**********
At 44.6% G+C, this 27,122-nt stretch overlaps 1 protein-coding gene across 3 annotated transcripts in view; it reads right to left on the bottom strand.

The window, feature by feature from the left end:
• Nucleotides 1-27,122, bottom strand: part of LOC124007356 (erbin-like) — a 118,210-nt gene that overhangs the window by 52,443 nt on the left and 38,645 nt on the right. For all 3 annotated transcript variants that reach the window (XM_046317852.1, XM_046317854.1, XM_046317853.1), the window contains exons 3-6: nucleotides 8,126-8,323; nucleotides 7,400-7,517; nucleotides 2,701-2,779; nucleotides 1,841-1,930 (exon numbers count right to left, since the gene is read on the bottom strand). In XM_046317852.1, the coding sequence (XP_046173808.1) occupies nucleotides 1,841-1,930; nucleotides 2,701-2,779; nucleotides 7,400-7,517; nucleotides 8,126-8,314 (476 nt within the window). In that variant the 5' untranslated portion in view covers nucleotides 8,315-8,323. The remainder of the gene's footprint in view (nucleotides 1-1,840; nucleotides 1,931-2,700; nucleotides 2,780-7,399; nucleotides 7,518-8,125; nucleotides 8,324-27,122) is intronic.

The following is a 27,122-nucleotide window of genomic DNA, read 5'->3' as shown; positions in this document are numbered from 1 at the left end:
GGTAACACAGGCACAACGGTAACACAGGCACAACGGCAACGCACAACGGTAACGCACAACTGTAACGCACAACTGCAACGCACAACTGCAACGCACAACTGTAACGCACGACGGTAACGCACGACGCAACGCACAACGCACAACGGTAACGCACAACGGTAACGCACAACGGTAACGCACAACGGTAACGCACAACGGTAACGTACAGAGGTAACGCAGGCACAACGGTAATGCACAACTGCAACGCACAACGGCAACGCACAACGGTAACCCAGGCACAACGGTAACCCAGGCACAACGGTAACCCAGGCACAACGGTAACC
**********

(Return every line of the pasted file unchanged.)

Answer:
At 44.6% G+C, this 27,122-nt stretch overlaps 1 protein-coding gene across 3 annotated transcripts in view; it reads right to left on the bottom strand.

The window, feature by feature from the left end:
• Nucleotides 1-27,122, bottom strand: part of LOC124007356 (erbin-like) — a 118,210-nt gene that overhangs the window by 52,443 nt on the left and 38,645 nt on the right. For all 3 annotated transcript variants that reach the window (XM_046317852.1, XM_046317854.1, XM_046317853.1), the window contains exons 3-6: nucleotides 8,126-8,323; nucleotides 7,400-7,517; nucleotides 2,701-2,779; nucleotides 1,841-1,930 (exon numbers count right to left, since the gene is read on the bottom strand). In XM_046317852.1, the coding sequence (XP_046173808.1) occupies nucleotides 1,841-1,930; nucleotides 2,701-2,779; nucleotides 7,400-7,517; nucleotides 8,126-8,314 (476 nt within the window). In that variant the 5' untranslated portion in view covers nucleotides 8,315-8,323. The remainder of the gene's footprint in view (nucleotides 1-1,840; nucleotides 1,931-2,700; nucleotides 2,780-7,399; nucleotides 7,518-8,125; nucleotides 8,324-27,122) is intronic.

The following is a 27,122-nucleotide window of genomic DNA, read 5'->3' as shown; positions in this document are numbered from 1 at the left end:
GGTAACACAGGCACAACGGTAACACAGGCACAACGGCAACGCACAACGGTAACGCACAACTGTAACGCACAACTGCAACGCACAACTGCAACGCACAACTGTAACGCACGACGGTAACGCACGACGCAACGCACAACGCACAACGGTAACGCACAACGGTAACGCACAACGGTAACGCACAACGGTAACGCACAACGGTAACGTACAGAGGTAACGCAGGCACAACGGTAATGCACAACTGCAACGCACAACGGCAACGCACAACGGTAACCCAGGCACAACGGTAACCCAGGCACAACGGTAACCCAGGCACAACGGTAACC